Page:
Trump Campaign Tweet Taken Down over Copyright Complaint

Trump Campaign Tweet Taken Down over Copyright Complaint

Twitter remove Linkin Park track from Trump campaign trail video. image credit: Twitter

Twitter has disabled a campaign-style video retweeted by Donald Trump after receiving a copyright complaint from rock band Linkin Park.

The video, which included music from the group Linkin Park, disappeared from the president’s Twitter feed late Saturday with the notification: “This media has been disabled in response to a report by the copyright owner.”

Twitter removed the video, which Trump had retweeted from the White House social media director, Dan Scavino, after it received a Digital Millennium Copyright Act notice from Machine Shop Entertainment.

Trump Campaign Tweet Taken Down over Copyright Complaint
Twitter removed the Linkin track from the campaign video after complaints from Linkin Park. image: Twitter

A Donald Trump video plug bit the dust Saturday after a copyright complaint that it ripped off a version of the Linkin Park song “In The End.” The band’s late frontman, Chester Bennington, often attacked the president, declaring in 2017 that “Trump is a greater threat to the USA than terrorism.”

Trump Campaign Tweet Taken Down over Copyright Complaint
Donald Trump was “Not Happy” having to remove the track. image: Wikipedia

The video Trump retweeted earlier featured a cover of “In The End” that begins quietly and ominously, apparently implying the Democrats are about to ring in the apocalypse. Then the song revs up with images of the military, cops busting into doors, MAGA fans, and the president at the Lincoln Memorial. It was apparently made by Trump supporters and posted on Twitter, The New York Post reported. The video and Trumps tweet is viewable below. Credit: Twitter.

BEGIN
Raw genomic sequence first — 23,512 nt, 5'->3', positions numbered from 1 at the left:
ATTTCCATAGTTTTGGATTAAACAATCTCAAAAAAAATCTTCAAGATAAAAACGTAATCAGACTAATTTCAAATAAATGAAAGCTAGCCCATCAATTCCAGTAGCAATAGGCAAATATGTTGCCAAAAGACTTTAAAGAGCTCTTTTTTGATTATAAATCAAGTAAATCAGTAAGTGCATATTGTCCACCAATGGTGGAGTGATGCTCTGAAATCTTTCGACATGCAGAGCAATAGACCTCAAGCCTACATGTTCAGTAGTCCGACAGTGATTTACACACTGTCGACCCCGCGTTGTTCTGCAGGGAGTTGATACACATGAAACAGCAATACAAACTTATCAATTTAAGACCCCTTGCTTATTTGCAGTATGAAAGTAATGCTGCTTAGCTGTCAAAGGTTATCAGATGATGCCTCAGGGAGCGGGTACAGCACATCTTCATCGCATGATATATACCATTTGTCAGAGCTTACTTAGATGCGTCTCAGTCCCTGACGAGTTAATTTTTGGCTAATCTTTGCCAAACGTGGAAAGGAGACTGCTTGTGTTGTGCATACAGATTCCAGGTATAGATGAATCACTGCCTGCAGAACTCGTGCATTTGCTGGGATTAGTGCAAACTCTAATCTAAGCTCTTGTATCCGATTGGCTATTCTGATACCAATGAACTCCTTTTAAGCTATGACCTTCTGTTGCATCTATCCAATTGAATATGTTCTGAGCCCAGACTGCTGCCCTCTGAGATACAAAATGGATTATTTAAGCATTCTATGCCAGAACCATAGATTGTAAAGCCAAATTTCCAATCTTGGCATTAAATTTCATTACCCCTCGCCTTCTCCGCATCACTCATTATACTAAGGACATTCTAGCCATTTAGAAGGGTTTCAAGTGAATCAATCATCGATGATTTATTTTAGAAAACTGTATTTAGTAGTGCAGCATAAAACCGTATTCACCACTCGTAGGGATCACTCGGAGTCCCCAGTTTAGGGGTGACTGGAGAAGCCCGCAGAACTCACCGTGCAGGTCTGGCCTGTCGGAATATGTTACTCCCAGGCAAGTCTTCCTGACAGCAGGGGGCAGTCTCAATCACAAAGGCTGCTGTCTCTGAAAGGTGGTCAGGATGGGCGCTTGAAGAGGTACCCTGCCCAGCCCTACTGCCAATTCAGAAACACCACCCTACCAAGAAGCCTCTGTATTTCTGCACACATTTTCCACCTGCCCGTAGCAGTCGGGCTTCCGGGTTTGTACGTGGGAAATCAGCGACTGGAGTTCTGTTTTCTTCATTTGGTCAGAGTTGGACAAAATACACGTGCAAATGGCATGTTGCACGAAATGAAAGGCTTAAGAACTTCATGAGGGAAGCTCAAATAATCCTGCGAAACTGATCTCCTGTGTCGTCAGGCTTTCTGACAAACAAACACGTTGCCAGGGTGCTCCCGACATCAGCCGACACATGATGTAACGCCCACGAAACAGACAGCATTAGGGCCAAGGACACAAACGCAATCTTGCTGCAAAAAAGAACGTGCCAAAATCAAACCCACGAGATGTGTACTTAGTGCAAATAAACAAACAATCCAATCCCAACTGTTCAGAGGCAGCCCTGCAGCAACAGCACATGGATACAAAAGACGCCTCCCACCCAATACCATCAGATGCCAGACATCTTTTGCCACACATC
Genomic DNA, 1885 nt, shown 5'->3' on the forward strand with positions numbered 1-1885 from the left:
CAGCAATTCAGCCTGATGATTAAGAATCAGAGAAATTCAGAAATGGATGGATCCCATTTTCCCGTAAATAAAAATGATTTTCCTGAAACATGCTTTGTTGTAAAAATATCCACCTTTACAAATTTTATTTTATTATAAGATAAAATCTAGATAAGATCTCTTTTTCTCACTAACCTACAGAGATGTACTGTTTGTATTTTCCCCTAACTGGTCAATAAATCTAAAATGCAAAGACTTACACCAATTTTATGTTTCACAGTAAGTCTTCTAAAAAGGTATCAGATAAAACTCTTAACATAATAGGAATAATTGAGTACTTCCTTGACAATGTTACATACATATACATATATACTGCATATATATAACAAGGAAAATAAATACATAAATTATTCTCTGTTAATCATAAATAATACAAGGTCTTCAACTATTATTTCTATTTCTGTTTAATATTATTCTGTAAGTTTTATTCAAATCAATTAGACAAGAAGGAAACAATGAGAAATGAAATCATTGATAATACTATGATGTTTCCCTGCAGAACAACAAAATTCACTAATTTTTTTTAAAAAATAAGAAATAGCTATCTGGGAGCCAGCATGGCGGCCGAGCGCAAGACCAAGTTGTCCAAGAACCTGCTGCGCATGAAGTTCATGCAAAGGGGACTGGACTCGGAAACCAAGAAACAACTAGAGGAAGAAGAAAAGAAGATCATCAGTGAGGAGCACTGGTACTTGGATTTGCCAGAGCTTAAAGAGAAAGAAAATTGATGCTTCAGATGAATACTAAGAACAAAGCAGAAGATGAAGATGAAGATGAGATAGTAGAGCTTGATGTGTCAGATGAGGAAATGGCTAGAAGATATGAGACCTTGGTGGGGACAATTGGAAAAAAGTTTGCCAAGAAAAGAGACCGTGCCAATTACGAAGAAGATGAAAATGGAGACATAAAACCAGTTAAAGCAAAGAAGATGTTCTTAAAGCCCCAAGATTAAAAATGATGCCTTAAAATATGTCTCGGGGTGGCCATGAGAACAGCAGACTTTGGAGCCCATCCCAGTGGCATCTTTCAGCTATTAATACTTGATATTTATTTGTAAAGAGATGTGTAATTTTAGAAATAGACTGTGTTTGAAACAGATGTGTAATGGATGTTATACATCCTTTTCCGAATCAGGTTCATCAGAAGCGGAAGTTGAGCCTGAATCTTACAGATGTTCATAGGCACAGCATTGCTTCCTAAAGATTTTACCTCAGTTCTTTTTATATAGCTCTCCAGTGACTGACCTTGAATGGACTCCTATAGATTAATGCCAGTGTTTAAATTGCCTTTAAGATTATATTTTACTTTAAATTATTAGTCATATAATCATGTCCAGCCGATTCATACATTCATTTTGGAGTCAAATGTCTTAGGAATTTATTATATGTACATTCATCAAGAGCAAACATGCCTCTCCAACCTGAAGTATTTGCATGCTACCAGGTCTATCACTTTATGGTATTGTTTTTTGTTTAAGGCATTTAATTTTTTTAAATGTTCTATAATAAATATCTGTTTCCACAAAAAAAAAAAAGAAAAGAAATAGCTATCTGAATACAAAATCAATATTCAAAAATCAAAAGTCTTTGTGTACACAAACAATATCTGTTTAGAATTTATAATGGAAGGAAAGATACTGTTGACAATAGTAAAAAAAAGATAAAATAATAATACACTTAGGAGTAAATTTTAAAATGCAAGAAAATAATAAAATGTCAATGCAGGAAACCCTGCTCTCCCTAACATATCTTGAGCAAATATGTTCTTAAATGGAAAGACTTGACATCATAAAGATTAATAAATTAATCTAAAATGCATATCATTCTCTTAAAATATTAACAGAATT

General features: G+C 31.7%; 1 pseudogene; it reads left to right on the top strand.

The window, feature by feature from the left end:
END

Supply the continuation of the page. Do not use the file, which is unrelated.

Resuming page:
“Time is a valuable thing. Watch it fly by as the pendulum swings. Watch it count down to the end of the day,” warn the lyrics of “In the End.” “The clock ticks life away.”

Trump V Twitter

Twitter began challenging Trump’s tweets in May and has repeatedly clashed with him since. The social media company has several times disabled or commented on tweets by the president because of what it said were copyright complaints or violations of a policy against threatening violence.

Twitter removed an image the president tweeted on June 30, which included a picture of Trump, because of a complaint from the New York Times, whose photographer had shot the image. The company also put a tweet from the president behind a warning label in late May, saying that he had violated its rules against “glorifying violence” when he advocated that Minneapolis authorities be tough in responding to protests over the death of George Floyd.

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Written by

Tony Winterburn

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